Global share markets fell very sharply early in February amid mostly concern about rising US interest rates. Share markets recovered lost ground quickly mid-month on signs of still strong global economic activity only to fall again towards month-end on a potential threat to global economic growth from President Trump’s sudden announcement to impose big tariffs on steel and aluminium imports in to the US threatening to spark a global trade war. By the end of the month global growth prospects were subject to a range of mixed influences – still strong growth momentum in most big economies, but a threat to strong growth developing from rising US interest rates and the risk of an escalating trade war. The more mixed global growth signals imply that the greater volatility that developed through February in share markets and risk assets more generally could continue over coming months.

Through the rounds of sharp falls and rises in share markets during February all share markets ended the month weaker. Some of the bigger falls occurred in the European share markets with the German DAX down by 5.7% during the month. The US S&P 500 fell by 3.9%, although after gaining 5.6% in January. The Australian ASX 200 showed the smallest fall in February, down by only 0.4%, partly because it was one of the few markets that did not enjoy a strong gain in January, but also because the threat of higher interest rates is much smaller in Australia than in the United States with the RBA continuing to provide a number of signals during the month that there is no pressing need for it to start hiking its cash rate in the near-term.

Australian credit spreads widened slightly over the month, but the movements in credit were far less volatile than in the share-market. Credit has also performed comparatively well even as government bond yields continued to rise. The US 10-year Treasury yield rose by 15bps in February to 2.86% bringing the rise in yield since the beginning of 2018 to 45bps. The US 30-year Treasury yield moved up by 19bps in February to 3.12% bringing its cumulative yield increase since the start of the year to 38bps. These large increases in US government bond yields have occurred without any Fed rate hike this year so far, although that may soon change with a 25bps Fed rate hike to 1.75% expected in mid-March.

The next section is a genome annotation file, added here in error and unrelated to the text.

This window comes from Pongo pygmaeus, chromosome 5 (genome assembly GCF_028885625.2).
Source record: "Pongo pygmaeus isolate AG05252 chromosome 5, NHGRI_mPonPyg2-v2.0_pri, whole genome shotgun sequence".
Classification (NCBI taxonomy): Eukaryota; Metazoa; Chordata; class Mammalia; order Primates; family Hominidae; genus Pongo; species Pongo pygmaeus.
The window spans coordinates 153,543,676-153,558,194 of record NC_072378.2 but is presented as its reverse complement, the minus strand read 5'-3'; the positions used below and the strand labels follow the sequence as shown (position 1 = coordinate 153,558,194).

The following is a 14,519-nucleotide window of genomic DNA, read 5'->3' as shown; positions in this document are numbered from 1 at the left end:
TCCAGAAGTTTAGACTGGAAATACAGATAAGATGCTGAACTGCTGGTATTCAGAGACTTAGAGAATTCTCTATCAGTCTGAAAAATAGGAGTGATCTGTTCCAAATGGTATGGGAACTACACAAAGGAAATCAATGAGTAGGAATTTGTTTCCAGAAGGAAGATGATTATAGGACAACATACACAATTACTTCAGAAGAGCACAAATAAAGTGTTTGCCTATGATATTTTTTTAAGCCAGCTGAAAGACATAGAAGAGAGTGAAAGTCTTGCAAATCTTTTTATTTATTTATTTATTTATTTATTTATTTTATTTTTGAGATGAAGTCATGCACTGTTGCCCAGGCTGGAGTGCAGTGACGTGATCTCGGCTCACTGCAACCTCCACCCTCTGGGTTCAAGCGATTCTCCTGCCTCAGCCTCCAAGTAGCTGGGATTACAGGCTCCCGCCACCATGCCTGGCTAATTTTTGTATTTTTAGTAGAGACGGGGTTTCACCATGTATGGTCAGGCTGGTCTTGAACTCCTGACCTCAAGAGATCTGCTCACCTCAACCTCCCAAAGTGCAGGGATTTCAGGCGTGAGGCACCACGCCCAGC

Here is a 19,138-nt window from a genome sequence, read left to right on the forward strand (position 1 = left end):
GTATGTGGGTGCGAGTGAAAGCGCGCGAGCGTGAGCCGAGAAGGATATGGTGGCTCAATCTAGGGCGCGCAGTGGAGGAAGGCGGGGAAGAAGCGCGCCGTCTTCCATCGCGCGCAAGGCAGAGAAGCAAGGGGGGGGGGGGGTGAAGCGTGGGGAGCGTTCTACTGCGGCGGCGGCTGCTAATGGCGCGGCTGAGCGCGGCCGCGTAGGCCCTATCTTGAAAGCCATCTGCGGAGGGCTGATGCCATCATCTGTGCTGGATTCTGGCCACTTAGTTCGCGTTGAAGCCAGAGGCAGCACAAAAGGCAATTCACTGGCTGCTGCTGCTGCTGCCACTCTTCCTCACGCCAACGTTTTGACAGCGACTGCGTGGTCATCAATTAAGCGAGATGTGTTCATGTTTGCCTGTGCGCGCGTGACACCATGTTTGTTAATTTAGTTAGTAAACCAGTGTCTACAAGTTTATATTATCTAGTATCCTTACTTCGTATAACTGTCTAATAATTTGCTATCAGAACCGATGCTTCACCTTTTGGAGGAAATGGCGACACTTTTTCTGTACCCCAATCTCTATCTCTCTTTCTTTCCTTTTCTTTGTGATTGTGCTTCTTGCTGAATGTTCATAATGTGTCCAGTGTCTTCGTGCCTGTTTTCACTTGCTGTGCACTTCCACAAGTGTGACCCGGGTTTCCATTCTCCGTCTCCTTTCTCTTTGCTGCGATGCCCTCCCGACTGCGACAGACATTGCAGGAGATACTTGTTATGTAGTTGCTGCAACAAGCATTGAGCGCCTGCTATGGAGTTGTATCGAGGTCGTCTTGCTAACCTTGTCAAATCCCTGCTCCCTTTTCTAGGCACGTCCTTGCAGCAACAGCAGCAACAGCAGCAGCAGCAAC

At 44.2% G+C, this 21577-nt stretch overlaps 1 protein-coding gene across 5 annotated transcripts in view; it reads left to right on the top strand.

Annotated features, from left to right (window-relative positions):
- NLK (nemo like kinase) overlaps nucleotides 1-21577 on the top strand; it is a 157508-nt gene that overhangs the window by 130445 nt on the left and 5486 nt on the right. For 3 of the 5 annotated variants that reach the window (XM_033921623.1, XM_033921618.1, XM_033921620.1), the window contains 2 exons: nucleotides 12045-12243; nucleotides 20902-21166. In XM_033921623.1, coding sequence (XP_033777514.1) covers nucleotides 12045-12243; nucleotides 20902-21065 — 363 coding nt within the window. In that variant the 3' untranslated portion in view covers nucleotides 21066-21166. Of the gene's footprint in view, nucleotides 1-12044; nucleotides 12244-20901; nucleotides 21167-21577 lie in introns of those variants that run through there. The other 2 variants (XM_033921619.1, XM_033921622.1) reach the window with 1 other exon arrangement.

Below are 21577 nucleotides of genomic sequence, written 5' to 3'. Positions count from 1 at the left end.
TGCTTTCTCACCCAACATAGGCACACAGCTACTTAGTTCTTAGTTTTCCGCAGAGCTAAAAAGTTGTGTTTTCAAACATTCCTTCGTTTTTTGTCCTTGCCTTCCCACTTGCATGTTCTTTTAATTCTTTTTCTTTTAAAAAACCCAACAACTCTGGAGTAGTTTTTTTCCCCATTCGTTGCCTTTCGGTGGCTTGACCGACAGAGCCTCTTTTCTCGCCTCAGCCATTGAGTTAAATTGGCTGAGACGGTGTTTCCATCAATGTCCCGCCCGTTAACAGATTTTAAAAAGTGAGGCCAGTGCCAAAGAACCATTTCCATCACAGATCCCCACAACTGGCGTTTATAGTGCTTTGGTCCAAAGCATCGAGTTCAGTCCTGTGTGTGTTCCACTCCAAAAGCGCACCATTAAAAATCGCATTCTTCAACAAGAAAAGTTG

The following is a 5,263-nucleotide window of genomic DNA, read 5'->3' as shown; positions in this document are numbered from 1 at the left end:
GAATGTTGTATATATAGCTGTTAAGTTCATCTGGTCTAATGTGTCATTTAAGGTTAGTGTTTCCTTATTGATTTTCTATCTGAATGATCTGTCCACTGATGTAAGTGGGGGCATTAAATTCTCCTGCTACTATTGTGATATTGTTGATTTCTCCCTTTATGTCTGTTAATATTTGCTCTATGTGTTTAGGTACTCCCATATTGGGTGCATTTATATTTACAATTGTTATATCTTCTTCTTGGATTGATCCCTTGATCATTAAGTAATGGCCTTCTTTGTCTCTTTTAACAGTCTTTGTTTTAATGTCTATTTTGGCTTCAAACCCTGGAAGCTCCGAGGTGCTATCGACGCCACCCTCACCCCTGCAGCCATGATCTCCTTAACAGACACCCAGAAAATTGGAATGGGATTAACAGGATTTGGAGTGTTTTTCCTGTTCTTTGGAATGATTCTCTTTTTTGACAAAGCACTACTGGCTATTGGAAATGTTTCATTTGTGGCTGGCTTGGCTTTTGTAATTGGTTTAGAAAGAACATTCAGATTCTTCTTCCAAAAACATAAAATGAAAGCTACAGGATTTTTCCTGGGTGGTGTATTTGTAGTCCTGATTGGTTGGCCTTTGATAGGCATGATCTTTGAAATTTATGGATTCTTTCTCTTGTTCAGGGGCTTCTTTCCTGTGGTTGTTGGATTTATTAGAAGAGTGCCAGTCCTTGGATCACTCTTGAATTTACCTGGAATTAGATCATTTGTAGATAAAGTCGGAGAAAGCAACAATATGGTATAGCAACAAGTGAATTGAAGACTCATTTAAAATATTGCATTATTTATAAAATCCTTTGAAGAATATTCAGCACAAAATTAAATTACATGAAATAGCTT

The difference between the US Fed’s rate hiking program – five 25bps hikes since the first in this cycle in December 2015 and at least another three expected this year – and the RBA’s – has not started hiking yet and the first still seems to be at least six months away – is allowing Australian government bond yields to be less influenced by movements in US bond yields. The Australian 10-year bond yield fell in February by 4bps to 2.77%, 9bps below its US counterpart. Over the next few months the yield gap between the two may widen further, perhaps to as much as 50bps if as seems likely the Fed hikes its funds rate at least twice more before the RBA starts hiking.

The various comments from new Fed Chairman Jerome Powell and locally from senior officials of the RBA, including Governor, Phillip Lowe, paint pictures of two economies at quite different stages of their growth and inflation cycles. The US economy has been growing above trend for some time and the tight labour market is generating upward pressure on wages. Jerome Powell speaks with some certainty that annual inflation will lift above 2% later this year. The Fed has little option but to keep hiking the cash rate along the lines of the forecasts of senior Fed officials implying another three 25bpps hikes this year and another set of three in 2019. The risk is that if growth stays very strong, the Fed may need to hike faster and by more than expected.

In Australia, annual GDP growth is still short of long term trend and on the RBA’s forecasts will only lift above 3% later this year. There is also greater uncertainty surrounding the RBA’s forecasts, not least around prospects for household sector spending as the sector struggles with a heavy debt burden, weak wages growth, and patchy house price growth compromising growth in household wealth too.

Australia’s inflation outlook is noticeably softer than the US inflation outlook too. One pleasingly strong part of the Australian economy has been very robust growth in employment. Despite very strong employment growth, the unemployment rate has drifted sideways around 5.5%. Strong employment growth has encouraged more people to enter the labour force, especially women. This increased labour force participation rate means that it now takes exceptionally big increases in employment to reduce the unemployment rate. The RBA has calculated that it will probably need the unemployment rate to fall another 0.5 percentage points or so to generate the order of tightness in the labour market that will push up wages significantly. At this stage a 5% or lower unemployment rate still seems some way off placing any material lift in annual wages growth running at 2.1% y-o-y in Q4 some way off too.

Australia’s modest GDP growth prospects and still quite low wages growth outlook and inflation outlook place the RBA on monetary policy hold for several more months at least. We still expect that there will be enough signs of accelerating GDP growth and potential for wages and inflation to accelerate around August. We continue to pencil in an RBA 25bps cash rate hike to 1.75% at its August policy meeting and a second 25bps hike to 2.00% in November. It is possible that the RBA may delay hiking the cash rate for longer than we expect but it is worth keeping in mind what this may mean for the differential between Australian and US interest rates. If the RBA does not hike this year the cash rate is likely to be at least 75bps less than the US Federal Funds rate by the end of 2018 with Australian bond yields sitting more than 50bps below their US counterparts.